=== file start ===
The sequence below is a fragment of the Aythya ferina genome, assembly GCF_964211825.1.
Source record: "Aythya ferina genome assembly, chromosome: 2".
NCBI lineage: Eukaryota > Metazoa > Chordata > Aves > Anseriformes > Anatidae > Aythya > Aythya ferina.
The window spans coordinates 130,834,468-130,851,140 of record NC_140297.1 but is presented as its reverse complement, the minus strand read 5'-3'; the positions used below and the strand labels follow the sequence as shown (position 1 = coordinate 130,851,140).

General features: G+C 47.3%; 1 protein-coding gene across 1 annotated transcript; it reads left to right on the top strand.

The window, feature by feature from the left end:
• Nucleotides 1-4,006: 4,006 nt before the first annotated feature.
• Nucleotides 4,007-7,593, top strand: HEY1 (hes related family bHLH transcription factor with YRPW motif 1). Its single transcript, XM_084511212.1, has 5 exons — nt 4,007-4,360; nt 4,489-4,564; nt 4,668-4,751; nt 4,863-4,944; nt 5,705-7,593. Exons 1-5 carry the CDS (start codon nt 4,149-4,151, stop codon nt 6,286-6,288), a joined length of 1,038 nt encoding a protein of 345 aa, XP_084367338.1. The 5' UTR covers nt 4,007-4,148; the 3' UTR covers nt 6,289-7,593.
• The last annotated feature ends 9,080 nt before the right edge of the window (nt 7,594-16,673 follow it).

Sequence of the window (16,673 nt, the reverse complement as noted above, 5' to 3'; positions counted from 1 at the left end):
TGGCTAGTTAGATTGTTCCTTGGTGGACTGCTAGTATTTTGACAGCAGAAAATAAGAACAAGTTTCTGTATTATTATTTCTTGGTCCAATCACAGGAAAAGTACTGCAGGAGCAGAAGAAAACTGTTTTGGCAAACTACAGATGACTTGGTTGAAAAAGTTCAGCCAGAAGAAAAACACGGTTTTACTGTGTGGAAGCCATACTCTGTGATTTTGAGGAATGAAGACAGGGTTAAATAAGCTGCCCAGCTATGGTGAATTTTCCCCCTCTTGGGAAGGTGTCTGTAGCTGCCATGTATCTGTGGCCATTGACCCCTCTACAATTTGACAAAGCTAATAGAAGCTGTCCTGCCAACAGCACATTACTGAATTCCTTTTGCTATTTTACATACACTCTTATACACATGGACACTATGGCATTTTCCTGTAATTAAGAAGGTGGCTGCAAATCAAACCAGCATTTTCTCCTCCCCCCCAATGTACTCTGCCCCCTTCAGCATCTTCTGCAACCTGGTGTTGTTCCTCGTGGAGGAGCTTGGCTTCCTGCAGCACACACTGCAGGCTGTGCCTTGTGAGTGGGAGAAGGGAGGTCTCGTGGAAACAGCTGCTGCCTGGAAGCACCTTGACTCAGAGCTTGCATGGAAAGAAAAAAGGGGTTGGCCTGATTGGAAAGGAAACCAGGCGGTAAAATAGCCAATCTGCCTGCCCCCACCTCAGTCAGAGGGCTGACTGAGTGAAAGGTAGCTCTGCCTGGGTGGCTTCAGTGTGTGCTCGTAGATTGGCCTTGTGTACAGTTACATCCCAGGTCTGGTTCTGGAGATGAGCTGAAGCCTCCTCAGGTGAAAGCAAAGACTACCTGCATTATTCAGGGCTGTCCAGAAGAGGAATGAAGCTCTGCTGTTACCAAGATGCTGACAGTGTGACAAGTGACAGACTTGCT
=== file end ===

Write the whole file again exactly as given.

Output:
The sequence below is a fragment of the Aythya ferina genome, assembly GCF_964211825.1.
Source record: "Aythya ferina genome assembly, chromosome: 2".
NCBI lineage: Eukaryota > Metazoa > Chordata > Aves > Anseriformes > Anatidae > Aythya > Aythya ferina.
The window spans coordinates 130,834,468-130,851,140 of record NC_140297.1 but is presented as its reverse complement, the minus strand read 5'-3'; the positions used below and the strand labels follow the sequence as shown (position 1 = coordinate 130,851,140).

General features: G+C 47.3%; 1 protein-coding gene across 1 annotated transcript; it reads left to right on the top strand.

The window, feature by feature from the left end:
• Nucleotides 1-4,006: 4,006 nt before the first annotated feature.
• Nucleotides 4,007-7,593, top strand: HEY1 (hes related family bHLH transcription factor with YRPW motif 1). Its single transcript, XM_084511212.1, has 5 exons — nt 4,007-4,360; nt 4,489-4,564; nt 4,668-4,751; nt 4,863-4,944; nt 5,705-7,593. Exons 1-5 carry the CDS (start codon nt 4,149-4,151, stop codon nt 6,286-6,288), a joined length of 1,038 nt encoding a protein of 345 aa, XP_084367338.1. The 5' UTR covers nt 4,007-4,148; the 3' UTR covers nt 6,289-7,593.
• The last annotated feature ends 9,080 nt before the right edge of the window (nt 7,594-16,673 follow it).

Sequence of the window (16,673 nt, the reverse complement as noted above, 5' to 3'; positions counted from 1 at the left end):
TGGCTAGTTAGATTGTTCCTTGGTGGACTGCTAGTATTTTGACAGCAGAAAATAAGAACAAGTTTCTGTATTATTATTTCTTGGTCCAATCACAGGAAAAGTACTGCAGGAGCAGAAGAAAACTGTTTTGGCAAACTACAGATGACTTGGTTGAAAAAGTTCAGCCAGAAGAAAAACACGGTTTTACTGTGTGGAAGCCATACTCTGTGATTTTGAGGAATGAAGACAGGGTTAAATAAGCTGCCCAGCTATGGTGAATTTTCCCCCTCTTGGGAAGGTGTCTGTAGCTGCCATGTATCTGTGGCCATTGACCCCTCTACAATTTGACAAAGCTAATAGAAGCTGTCCTGCCAACAGCACATTACTGAATTCCTTTTGCTATTTTACATACACTCTTATACACATGGACACTATGGCATTTTCCTGTAATTAAGAAGGTGGCTGCAAATCAAACCAGCATTTTCTCCTCCCCCCCAATGTACTCTGCCCCCTTCAGCATCTTCTGCAACCTGGTGTTGTTCCTCGTGGAGGAGCTTGGCTTCCTGCAGCACACACTGCAGGCTGTGCCTTGTGAGTGGGAGAAGGGAGGTCTCGTGGAAACAGCTGCTGCCTGGAAGCACCTTGACTCAGAGCTTGCATGGAAAGAAAAAAGGGGTTGGCCTGATTGGAAAGGAAACCAGGCGGTAAAATAGCCAATCTGCCTGCCCCCACCTCAGTCAGAGGGCTGACTGAGTGAAAGGTAGCTCTGCCTGGGTGGCTTCAGTGTGTGCTCGTAGATTGGCCTTGTGTACAGTTACATCCCAGGTCTGGTTCTGGAGATGAGCTGAAGCCTCCTCAGGTGAAAGCAAAGACTACCTGCATTATTCAGGGCTGTCCAGAAGAGGAATGAAGCTCTGCTGTTACCAAGATGCTGACAGTGTGACAAGTGACAGACTTGCT